Starting in the mid 1880s, however, trishaw usage began to rise, especially in countries such as Indochina, Singapore and British Malaya. Trishaws were faster, stronger, able to carry heavier loads and for once, people could get somewhere faster than someone could walk them there. There was a tradeoff, however, in that trishaws were sometimes seen as bulky and unmanuverable. Their larger, heavier frames and added mechanics of the pedals, handlebars and chain-drive meant that they could be harder to turn, stop and start than their lighter cousins, the rickshaws. Despite this, trishaws grew in popularity, spreading throughout Southeast Asia.

Trishaws such as this, often made out of modified bicycles, were very common in several East-Asian countries from the 1900s until the 1970s

The 1920s-1950s saw a rise in the number of trishaws. The Second World War saw the need for fast transport throughout Asian jungles, which was best supplied by the humble bicycle. Before, during and after WWII, bicycles were purchased and modified by rickshaw-pullers to create their own trishaws, along with some purposely-built trishaws.

Two British nurses enjoying a trishaw-ride through Singapore, ca. 1946

Operating a Trishaw

Due to the cheapness of their construction and the considerable stamina and bodily strength required to operate one for several hours each day, trishaws were often owned or rented by the poorer members of society. The person who pedalled you around Singapore or Kuala Lumpur or Saigon might not be the person who actually owned the trishaw, in most cases, the trishaw might be owned by someone else, who got a cut of the trishaw cyclist’s takings in turn for renting this fellow his vehicle. There were occasions, however, where the trishaw was owned and operated by the person who you met on the driver’s seat, who shouted his prices out at you as you shuffled by in the equatorial heat, promising to get you from point A to point B for “just fi’ dollah, sah!”.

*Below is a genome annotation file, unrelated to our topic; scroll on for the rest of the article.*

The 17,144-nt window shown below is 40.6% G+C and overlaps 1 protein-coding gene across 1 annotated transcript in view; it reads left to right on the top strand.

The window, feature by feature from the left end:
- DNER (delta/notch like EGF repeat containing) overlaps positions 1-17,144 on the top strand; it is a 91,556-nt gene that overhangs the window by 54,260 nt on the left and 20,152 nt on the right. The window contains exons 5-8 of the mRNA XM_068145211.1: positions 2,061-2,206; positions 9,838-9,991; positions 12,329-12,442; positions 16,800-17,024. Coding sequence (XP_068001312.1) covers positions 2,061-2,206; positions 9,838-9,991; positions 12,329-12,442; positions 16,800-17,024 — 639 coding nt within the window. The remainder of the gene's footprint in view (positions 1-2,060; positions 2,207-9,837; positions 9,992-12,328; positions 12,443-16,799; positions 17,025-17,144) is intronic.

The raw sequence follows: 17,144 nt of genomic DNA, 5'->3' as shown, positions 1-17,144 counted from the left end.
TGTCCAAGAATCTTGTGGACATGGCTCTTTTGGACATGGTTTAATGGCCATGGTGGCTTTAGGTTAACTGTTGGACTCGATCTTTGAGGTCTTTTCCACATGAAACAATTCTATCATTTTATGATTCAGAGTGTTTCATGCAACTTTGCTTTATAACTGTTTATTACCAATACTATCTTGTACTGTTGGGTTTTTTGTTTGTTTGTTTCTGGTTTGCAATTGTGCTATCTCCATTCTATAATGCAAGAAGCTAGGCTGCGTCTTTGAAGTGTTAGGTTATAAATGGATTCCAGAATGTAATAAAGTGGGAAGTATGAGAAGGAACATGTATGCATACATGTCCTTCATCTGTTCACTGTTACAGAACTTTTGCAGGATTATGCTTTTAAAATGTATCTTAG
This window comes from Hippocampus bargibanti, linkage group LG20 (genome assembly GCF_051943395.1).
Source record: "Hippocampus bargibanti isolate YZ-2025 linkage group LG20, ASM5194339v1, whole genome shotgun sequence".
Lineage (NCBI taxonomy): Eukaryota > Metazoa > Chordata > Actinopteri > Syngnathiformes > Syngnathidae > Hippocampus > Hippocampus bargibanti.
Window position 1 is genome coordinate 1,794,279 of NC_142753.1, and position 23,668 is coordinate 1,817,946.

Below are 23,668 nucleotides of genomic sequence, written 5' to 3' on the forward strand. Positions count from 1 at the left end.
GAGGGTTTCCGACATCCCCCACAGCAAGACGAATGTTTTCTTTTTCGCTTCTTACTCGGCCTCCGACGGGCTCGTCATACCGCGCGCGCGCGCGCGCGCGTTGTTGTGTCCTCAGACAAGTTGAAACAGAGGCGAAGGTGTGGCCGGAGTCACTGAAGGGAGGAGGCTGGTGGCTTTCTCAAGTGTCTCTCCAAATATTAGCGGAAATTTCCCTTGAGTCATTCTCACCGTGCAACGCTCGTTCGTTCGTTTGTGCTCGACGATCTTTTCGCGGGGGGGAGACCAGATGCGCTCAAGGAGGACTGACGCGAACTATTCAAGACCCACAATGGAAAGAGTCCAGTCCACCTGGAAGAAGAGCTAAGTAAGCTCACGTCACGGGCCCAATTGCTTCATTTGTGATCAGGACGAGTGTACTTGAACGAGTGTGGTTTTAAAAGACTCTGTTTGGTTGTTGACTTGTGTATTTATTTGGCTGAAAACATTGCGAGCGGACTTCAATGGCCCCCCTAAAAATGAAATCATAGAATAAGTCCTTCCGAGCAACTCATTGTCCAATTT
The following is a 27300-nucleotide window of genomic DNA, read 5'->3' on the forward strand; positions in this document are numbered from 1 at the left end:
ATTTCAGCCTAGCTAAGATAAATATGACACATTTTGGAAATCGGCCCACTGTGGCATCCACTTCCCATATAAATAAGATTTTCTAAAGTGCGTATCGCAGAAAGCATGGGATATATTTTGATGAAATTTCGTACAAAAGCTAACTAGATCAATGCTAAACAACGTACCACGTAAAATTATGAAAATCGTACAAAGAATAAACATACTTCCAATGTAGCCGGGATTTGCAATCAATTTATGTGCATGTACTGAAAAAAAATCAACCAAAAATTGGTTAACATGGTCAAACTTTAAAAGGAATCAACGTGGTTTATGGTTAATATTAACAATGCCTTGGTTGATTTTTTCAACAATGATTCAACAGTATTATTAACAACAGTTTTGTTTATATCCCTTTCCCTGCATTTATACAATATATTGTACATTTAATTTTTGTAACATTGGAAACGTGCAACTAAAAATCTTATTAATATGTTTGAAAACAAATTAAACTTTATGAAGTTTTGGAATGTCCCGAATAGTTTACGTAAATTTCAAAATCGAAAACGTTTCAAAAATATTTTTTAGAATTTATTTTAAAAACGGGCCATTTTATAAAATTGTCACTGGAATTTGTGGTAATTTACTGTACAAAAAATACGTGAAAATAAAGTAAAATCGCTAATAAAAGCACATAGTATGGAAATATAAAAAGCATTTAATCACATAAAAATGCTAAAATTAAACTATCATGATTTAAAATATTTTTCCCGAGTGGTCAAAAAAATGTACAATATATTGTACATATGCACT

Fares for a trishaw-ride were sometimes fixed within a certain area-of-operation. For example, any trips within the limits of the city center would cost $2, whereas any trips beyond that area were negotiable between the driver and the passenger/s.

Due to their predictably low fares, trishaw cyclists had to work whenever they could, to make ends meet. If this meant working at night or working in pouring tropical monsoons, they did it. Anything to earn a few more dollars, cents, ringgit or baht. Historically (and maybe even still today), being a rickshaw-cyclist was one of the lowest occupations you could have, although considering the kinds of jobs that unskilled workers could end up with, the trishaw offered a certain level of freedom and financial security.

The Trishaw Today